Montag goes to the fire station and hands over one of his books to Beatty. Beatty confuses Montag by bombarding him with contradictory quotations from books. Beatty does this to show that literature is unhealthy and too complex, and that it deserves to be burned. Suddenly, the alarm sounds, and they rush off to answer the call, only to find that the alarm is at Montag’s own house. Mildred gets into a cab with her suitcase, and Montag realizes that his own wife has betrayed him.

Beatty forces Montag to burn the house himself; when he is done, Beatty places him under arrest and instagates Montag causing him to turn the flamethrower on his boss and burns him completely. The Mechanical Hound, a machine that Beatty has set to attack Montag, injects Montag’s leg with a large dose of anesthetic. Montag destroyed the hound with his flamethrower; then he walks off the numbness in his leg and escapes with books that were hidden in his backyard.

Montag goes to Faber’s house, where he learns that a new Hound has been put on his trail. Faber tells Montag that he is leaving for St. Louis to see a retired printer who may be able to help them. Montag takes some of Faber’s old clothes and heads down to the river. Montag changes into Faber’s clothes to disguise his scent. He drifts downstream into the country and follows along a set of old railroad tracks until he finds a group of intellectuals called the Book People. The Book People are led by a man named Granger. They are a part of a huge network of book lovers who have memorized many great works of literature and philosophy. They hope that they may be of some help to mankind in the afterworks of the war that has just been declared. Montag’s role is to memorize the Book of Ecclesiastes. Hostile jets then begin to appear in the sky and completely destroy the city with missiles. Montag and his new group move on to search for survivors and rebuild a new society.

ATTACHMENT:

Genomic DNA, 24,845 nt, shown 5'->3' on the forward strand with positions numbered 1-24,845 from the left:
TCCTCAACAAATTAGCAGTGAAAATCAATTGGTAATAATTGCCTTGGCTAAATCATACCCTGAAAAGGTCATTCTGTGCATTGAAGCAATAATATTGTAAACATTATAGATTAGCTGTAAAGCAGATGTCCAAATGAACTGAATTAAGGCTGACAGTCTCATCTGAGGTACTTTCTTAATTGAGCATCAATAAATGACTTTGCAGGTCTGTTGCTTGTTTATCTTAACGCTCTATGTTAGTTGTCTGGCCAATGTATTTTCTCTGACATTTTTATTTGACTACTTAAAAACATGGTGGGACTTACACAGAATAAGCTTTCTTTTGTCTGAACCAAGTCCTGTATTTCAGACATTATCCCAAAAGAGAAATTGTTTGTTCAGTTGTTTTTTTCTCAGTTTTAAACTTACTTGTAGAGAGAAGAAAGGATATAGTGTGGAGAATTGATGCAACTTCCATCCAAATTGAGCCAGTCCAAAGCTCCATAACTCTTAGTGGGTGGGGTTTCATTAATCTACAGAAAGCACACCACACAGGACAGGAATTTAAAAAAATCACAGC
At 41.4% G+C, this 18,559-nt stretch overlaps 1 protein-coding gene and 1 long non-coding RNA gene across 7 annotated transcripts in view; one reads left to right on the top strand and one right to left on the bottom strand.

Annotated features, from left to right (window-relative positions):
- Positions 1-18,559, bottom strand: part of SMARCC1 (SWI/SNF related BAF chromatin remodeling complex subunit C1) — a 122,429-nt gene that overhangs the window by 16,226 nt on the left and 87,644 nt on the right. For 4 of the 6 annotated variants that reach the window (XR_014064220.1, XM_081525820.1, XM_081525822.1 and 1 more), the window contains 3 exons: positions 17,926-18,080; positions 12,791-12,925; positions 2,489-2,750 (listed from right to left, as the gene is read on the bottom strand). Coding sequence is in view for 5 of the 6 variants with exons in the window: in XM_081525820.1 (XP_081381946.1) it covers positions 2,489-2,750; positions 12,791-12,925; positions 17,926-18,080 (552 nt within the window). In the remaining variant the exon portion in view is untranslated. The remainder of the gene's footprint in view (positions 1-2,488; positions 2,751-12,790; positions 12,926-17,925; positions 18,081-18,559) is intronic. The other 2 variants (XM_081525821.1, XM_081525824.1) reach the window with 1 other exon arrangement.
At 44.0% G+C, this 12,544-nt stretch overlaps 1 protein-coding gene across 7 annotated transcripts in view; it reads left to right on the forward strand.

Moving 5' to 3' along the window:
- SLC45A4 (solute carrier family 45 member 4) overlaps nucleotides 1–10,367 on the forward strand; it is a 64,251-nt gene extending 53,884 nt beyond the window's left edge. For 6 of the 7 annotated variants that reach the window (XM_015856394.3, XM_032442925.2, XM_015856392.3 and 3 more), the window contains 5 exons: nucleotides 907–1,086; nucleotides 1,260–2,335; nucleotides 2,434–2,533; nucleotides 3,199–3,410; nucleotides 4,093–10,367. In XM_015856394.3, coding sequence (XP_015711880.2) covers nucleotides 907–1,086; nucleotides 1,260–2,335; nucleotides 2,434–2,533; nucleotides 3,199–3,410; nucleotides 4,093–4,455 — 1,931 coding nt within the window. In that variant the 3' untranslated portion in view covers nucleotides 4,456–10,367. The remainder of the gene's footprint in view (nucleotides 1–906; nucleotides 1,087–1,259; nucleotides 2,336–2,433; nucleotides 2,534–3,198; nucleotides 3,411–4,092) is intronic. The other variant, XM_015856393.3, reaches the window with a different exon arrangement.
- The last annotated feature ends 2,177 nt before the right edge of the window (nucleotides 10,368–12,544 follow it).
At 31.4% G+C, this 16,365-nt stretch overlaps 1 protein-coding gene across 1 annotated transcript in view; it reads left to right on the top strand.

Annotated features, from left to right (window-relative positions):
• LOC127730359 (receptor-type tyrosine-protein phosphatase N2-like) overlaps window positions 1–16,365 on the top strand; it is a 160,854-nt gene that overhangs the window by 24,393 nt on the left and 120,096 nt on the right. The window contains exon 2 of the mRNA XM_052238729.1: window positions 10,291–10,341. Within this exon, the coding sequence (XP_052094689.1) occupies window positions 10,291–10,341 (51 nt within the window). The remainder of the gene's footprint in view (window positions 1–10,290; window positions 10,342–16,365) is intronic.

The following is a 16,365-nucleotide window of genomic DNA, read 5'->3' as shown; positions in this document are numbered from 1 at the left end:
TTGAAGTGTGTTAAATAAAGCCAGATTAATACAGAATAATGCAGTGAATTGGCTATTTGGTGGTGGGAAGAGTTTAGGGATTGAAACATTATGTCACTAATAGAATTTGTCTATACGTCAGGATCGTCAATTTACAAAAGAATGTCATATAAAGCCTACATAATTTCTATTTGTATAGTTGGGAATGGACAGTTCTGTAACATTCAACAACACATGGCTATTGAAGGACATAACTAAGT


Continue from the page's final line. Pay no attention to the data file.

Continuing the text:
Montag is first presented as a normal citizen of a world where books are treated as morbid. The famous opening line of the novel, “It was a pleasure to burn,” is written from Montag’s view. He experiences a sudden downfall, thinking that he is splitting into two people. This experience of splitting comes to defi Montag. Until the end of the story, Montag indulges in the idea that he is not responsible for his own dangerous acts. It is not until the end of the novel, when Montag attacks Beatty, that he finally accepts his active role in his own life. The reader can understand Montag’s mission, but the steps he takes toward his goal often seem misguided. Faced with the complexities of books for the first time, he is often confused. At times he is not even aware of why he does things, and that his hands are acting on their own.

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Ray Bradbury And Fahrenheit 451. (2022, Jun 09). Edubirdie. Retrieved July 19, 2024, from https://edubirdie.com/examples/ray-bradbury-and-fahrenheit-451/